the record materials on file” even if not cited by the
parties. Geshke v. Crocs, Inc., 740 F.3d 74, 77 (1st
Cir. 2014); Fed.R.Civ.P. 56(c)(3).
“‘“[C]onclusory allegations, improbable
inferences, and unsupported speculation”'”
are ignored. Garcia-Garcia v. Costco Wholesale
Corp., 878 F.3d at 417. Adhering to this framework, the
facts are as follows.
about September 9, 2011, Barth purchased property located at
4 Lynn Street in Peabody for $1, 000 from the Federal Home
Loan Mortgage Corporation (“Freddie Mac”).
(Docket Entry # 67, Ex. D, p. 35). The property consisted of
only land because the City, due to safety concerns or
“the prior owner, ” Freddie Mac, demolished the
building on April 8, 2011. (Docket Entry # 67, Ex. D, p. 35)
(Docket Entry # 67, Ex. A, p. 10); Barth v. City of
Peabody, Docket No. 14-P-299 (Mass. App. Ct. Jan. 12,
2015. The land is zoned for residential property
and the former building consisted of a one-story,
two-bedroom, 750 square foot house built in or around 1800.
(Docket Entry # 67, Ex. D, p. 35).
fiscal year (“FY”) 2010, the Board of Assessors
of the City of Peabody (“the board of assessors”)
assessed the land, which consisted of .042 acres, as worth
$116, 200 and the building as worth $22, 600. (Docket Entry #
67, Ex. D, p. 41). The board of assessors assessed a
neighboring property at 2 Lynn Street consisting of .102
acres of land as worth $104, 100 and a two-story,
multi-bedroom, 3, 370 square foot home built in 1899 on the
property as worth $220, 400 in FY 2010. Defendant RK Realty
Trust is the record owner on the property card and defendant
Richard DiPietro is a trustee. (Docket Entry # 67, Ex. G, p.
43). The FY 2010 assessed value of another neighboring
property consisting of .158 acres of land and a one-story,
two-bedroom, 1, 382 square foot house built in or around 1800
at 6 Lynn Street was $118, 000 and $75, 200, respectively.
(Docket Entry # 67, Ex. G, p. 42).
2011, the board of assessors assessed the land of Barth's
property as worth $89, 000 and the building as worth $5, 900.
Meanwhile, the assessed value of the land at 2 Lynn Street
increased to $119, 700 and the building decreased to $168,
100 for FY 2011. (Docket Entry # 67, pp. 34, 40). The FY 2011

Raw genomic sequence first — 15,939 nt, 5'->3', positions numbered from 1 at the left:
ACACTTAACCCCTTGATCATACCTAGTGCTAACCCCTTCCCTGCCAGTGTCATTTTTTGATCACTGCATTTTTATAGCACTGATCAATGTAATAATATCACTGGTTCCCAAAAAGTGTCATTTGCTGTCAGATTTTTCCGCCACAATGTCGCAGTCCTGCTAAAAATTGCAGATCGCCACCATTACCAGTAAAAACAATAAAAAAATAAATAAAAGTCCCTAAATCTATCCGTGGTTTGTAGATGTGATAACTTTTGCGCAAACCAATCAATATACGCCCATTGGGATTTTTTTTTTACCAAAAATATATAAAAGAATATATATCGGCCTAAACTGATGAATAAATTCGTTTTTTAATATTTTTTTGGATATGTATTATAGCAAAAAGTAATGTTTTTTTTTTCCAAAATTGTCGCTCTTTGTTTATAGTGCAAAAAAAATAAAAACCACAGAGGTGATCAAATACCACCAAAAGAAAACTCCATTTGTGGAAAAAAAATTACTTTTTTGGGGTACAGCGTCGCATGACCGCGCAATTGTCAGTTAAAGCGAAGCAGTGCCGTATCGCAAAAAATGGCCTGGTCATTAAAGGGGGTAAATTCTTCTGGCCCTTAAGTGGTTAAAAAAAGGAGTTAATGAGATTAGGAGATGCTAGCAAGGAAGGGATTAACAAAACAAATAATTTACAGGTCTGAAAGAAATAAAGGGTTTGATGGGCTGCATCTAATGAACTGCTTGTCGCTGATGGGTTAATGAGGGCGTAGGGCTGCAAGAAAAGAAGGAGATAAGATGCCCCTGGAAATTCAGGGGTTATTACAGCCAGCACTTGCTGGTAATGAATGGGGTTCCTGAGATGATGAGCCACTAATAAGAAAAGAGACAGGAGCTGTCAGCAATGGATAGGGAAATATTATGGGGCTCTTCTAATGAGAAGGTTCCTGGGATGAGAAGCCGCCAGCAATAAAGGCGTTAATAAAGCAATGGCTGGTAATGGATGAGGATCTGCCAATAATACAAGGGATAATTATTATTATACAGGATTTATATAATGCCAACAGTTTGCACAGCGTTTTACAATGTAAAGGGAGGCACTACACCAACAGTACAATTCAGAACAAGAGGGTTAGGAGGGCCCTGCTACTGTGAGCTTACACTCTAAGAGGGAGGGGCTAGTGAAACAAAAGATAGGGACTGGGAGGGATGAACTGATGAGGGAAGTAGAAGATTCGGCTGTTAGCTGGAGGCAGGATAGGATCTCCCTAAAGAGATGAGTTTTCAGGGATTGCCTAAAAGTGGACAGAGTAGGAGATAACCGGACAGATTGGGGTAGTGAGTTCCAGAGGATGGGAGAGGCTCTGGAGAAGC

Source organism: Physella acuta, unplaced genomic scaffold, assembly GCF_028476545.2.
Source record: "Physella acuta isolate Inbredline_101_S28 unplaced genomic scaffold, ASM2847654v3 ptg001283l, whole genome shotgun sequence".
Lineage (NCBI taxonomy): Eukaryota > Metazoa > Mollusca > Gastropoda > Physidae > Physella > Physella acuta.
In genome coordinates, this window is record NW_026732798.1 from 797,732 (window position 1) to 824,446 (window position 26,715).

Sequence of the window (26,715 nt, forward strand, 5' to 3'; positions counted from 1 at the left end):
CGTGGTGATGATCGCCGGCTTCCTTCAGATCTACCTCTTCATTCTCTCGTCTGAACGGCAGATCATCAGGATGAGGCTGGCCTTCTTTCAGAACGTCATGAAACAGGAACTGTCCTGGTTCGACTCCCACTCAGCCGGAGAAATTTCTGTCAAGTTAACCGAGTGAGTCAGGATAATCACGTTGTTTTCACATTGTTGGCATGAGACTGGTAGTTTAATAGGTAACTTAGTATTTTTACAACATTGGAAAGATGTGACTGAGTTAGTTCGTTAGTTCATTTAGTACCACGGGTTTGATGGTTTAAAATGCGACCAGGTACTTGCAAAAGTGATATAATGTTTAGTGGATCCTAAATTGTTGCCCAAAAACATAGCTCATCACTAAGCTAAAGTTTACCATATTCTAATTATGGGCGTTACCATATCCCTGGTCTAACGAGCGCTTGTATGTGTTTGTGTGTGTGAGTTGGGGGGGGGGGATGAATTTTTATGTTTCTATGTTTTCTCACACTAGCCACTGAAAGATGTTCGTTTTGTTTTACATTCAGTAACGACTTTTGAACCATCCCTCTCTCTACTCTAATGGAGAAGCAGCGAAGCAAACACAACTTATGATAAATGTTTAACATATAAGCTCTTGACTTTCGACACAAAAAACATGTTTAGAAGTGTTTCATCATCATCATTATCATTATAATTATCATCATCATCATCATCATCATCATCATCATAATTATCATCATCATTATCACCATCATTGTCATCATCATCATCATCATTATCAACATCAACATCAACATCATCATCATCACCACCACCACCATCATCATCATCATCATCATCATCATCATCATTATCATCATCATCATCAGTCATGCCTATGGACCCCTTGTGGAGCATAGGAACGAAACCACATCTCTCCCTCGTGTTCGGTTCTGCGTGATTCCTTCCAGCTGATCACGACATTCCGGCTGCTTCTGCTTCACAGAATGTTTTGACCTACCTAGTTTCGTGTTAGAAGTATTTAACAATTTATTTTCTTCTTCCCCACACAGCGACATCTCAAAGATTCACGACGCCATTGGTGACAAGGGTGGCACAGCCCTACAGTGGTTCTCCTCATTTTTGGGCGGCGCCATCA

assessed value of the land at 6 Lynn Street similarly
increased to $135, 700 and the building decreased slightly to
$74, 200. (Docket Entry # 67, pp. 33, 39).
2012, the board of assessors assessed the value of the land
as $3, 200 and the building as $5, 900 for Barth's
property. (Docket Entry # 67, Ex. G, pp. 32, 35). Meanwhile,
the assessments of the land and the building at 2 Lynn Street
remained the same for FY 2012 as did the assessments of the
land and the building at 6 Lynn Street. (Docket Entry # 67,
Ex. G, pp. 33-34, 36-37). In FY 2013, the board of assessors
afforded no value to Barth's property other than the land
assessed at $3, 200. (Docket Entry # 67, Ex. G, p. 32).
October 12, 2011, Barth submitted an application for a
variance to rebuild the home “demolished by the prior
owner” to the City Clerk's Office of the City of
Peabody. (Docket Entry # 67, Ex. A, pp. 10-11). In lieu of a
variance, the application requested a finding “that no
variance is required” to rebuild the house because
Massachusetts General Laws chapter 40A (“chapter
40A”), section six, exempts the reconstruction of homes
built prior to the 1975 enactment of the statute from local
zoning ordinances when the reconstruction “‘does
not increase the nonconforming nature of said
structure.'” (Docket Entry # 67, Ex. A, pp. 10-11). The
application proposed a number of dimensions and setbacks for
the house, including “rebuilding within the original
location of the home” on piers to handle flooding with
a “landscape buffer.” (Docket Entry # 67, Ex. A,
letter dated October 14, 2011, the Building Commissioner of
the City of Peabody (“the commissioner”)
determined that Barth needed a variance from the Zoning Board